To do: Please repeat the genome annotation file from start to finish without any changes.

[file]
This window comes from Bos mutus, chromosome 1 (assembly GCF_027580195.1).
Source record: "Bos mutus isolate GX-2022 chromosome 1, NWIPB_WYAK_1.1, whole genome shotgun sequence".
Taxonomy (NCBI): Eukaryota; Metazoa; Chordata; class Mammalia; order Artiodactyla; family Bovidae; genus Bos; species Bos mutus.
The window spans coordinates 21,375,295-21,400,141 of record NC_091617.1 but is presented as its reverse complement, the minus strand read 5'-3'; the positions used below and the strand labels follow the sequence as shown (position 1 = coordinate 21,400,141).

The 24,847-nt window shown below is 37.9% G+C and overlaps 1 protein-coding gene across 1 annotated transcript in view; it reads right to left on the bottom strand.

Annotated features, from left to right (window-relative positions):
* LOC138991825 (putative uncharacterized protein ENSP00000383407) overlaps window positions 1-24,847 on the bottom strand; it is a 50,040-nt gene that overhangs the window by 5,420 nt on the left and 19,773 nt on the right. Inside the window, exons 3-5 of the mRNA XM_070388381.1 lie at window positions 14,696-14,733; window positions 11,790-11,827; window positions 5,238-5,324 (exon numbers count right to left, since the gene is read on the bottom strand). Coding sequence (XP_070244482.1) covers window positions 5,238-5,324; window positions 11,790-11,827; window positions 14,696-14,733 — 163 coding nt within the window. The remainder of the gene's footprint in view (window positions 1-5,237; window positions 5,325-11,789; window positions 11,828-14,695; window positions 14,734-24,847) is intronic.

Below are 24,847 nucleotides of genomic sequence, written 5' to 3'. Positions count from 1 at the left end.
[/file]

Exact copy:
This window comes from Bos mutus, chromosome 1 (assembly GCF_027580195.1).
Source record: "Bos mutus isolate GX-2022 chromosome 1, NWIPB_WYAK_1.1, whole genome shotgun sequence".
Taxonomy (NCBI): Eukaryota; Metazoa; Chordata; class Mammalia; order Artiodactyla; family Bovidae; genus Bos; species Bos mutus.
The window spans coordinates 21,375,295-21,400,141 of record NC_091617.1 but is presented as its reverse complement, the minus strand read 5'-3'; the positions used below and the strand labels follow the sequence as shown (position 1 = coordinate 21,400,141).

The 24,847-nt window shown below is 37.9% G+C and overlaps 1 protein-coding gene across 1 annotated transcript in view; it reads right to left on the bottom strand.

Annotated features, from left to right (window-relative positions):
* LOC138991825 (putative uncharacterized protein ENSP00000383407) overlaps window positions 1-24,847 on the bottom strand; it is a 50,040-nt gene that overhangs the window by 5,420 nt on the left and 19,773 nt on the right. Inside the window, exons 3-5 of the mRNA XM_070388381.1 lie at window positions 14,696-14,733; window positions 11,790-11,827; window positions 5,238-5,324 (exon numbers count right to left, since the gene is read on the bottom strand). Coding sequence (XP_070244482.1) covers window positions 5,238-5,324; window positions 11,790-11,827; window positions 14,696-14,733 — 163 coding nt within the window. The remainder of the gene's footprint in view (window positions 1-5,237; window positions 5,325-11,789; window positions 11,828-14,695; window positions 14,734-24,847) is intronic.

Below are 24,847 nucleotides of genomic sequence, written 5' to 3'. Positions count from 1 at the left end.